Eugene Francois made a brief video court appearance yesterday (June 24) at the Elgin County Courthouse.
He is facing 16 charges in relation to 10 victims who attended his Talbot Street residence – which is also his music studio – where he filmed individuals without their knowledge or consent.
The new charges include voyeurism, making child pornography and possession of child pornography.
St. Thomas Police believe there are more victims and they are asking females who attended his residence between 2009 and May of last year to contact their Criminal Investigation Branch if they have not done so already.
These new charges are in addition to human trafficking, sexual assault, sexual exploitation, traffic in persons under the age of 18, benefitting from trafficking and possession of child pornography charges laid one year ago.
He was arrested by St. Thomas Police on May 27 of 2021 after a search warrant was issued for his apartment.
Tuesday morning (Feb. 22) a flag-raising will take place at 10 a.m. in front of city hall in St. Thomas in recognition of National Human Trafficking Awareness Day in Canada. The day was proclaimed as such in the House of Commons in February of last year and coincides with the 2007 declaration condemning all forms of human trafficking and slavery. At last year’s inaugural flag-raising hosted by Victim Services Elgin, Christina Hoffer, crisis intervention specialist at Victim Services Elgin, explained trafficking exists in several not-so-obvious forms. “Human trafficking involves the recruitment, transportation or harbouring of individuals for the purpose of sexual exploitation, forced labour or organ removal.”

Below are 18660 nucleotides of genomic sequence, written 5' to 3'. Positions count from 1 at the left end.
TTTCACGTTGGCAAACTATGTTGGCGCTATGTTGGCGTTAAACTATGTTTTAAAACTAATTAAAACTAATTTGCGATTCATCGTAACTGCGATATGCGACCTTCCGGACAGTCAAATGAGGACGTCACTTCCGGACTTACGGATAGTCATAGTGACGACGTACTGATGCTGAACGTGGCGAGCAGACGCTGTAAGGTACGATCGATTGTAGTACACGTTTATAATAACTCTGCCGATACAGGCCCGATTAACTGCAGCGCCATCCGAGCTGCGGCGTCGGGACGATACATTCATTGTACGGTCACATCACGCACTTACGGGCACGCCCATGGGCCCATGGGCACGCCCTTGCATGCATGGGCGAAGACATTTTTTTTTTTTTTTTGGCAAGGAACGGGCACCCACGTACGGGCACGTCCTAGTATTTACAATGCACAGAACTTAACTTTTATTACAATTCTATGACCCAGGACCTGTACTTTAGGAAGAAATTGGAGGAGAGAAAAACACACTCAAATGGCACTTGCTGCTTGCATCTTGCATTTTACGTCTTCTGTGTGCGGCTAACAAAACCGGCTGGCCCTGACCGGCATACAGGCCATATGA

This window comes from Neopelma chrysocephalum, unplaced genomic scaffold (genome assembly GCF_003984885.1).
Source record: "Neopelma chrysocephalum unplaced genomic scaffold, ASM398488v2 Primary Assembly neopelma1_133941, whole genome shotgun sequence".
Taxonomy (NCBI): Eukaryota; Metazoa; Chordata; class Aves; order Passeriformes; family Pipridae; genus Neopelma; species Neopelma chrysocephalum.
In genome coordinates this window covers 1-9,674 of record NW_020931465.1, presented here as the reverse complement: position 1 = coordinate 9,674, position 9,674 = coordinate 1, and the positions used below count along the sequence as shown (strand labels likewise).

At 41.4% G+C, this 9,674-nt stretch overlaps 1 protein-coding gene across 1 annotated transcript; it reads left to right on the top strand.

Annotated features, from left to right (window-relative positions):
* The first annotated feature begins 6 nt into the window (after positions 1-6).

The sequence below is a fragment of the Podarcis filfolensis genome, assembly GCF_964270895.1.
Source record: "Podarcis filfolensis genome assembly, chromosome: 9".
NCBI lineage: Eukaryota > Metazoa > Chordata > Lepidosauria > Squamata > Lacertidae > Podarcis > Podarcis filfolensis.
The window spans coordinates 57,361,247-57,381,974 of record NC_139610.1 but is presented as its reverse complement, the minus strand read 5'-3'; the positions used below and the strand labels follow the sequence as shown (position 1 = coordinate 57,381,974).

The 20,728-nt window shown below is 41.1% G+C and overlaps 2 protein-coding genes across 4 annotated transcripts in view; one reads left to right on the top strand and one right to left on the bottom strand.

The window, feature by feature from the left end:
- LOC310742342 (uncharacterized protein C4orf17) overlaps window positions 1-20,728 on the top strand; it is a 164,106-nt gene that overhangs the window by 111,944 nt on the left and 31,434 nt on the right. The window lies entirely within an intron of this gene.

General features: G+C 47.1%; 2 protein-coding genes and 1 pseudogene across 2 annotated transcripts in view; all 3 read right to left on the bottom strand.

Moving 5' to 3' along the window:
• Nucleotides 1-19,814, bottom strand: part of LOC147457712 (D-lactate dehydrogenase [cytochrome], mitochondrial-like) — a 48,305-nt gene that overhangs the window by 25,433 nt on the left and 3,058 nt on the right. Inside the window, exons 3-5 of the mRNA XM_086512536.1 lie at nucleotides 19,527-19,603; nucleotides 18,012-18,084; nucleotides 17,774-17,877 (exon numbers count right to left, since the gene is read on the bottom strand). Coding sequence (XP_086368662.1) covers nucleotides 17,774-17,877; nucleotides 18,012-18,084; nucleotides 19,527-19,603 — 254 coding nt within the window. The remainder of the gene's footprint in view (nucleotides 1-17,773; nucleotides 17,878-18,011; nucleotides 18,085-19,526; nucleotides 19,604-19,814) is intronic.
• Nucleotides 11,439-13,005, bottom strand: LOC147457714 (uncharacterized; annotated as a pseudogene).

The Ontario government on Tuesday (June 1) passed new legislation and made amendments to existing legislation in its Anti-Human Trafficking Strategy. It coincided with the arrest of 59-year-old St. Thomas resident Eugene Andre Francois on human trafficking charges including sexual assault, sexual exploitation, traffic in persons under the age of 18, benefitting from trafficking and possession of child pornography. A female had contacted St. Thomas Police to report she was a trafficking victim for several months as a minor in 2013. Representing that victim is Kelly Franklin, recognized as this country’s leading expert in anti-human trafficking awareness and certification. She is the founder of Courage for Freedom, a Canadian-based organization that exists to educate, train and certify front-line and community service providers on proven strategies and prevention tactics that serves vulnerable victims of human trafficking and sexually exploited girls. Franklin is also the Executive Director of Farmtown Canada, located just east of Mapleton.
The past few days were a good news/bad news rollercoaster ride for the St. Thomas Police Service. On the positive side, the service was the recipient of $870,000 in provincial dollars under the new Community Safety and Policing (CSP) Grant program over the next three years. In total, the province is investing $195 million in the initiative. According to a media release announcing the investment, the police service “is collaborating with several community agencies to better support survivors of human trafficking as they go through the investigative process. “The funding will help provide ongoing training to enhance frontline officers’ knowledge and abilities in supporting survivors, add a new Street Crimes police officer, provide the necessary resources to maintain the position of Technological Crimes Investigator and help develop a social media awareness campaign to encourage the public to be an active police partner on the issue of human trafficking.”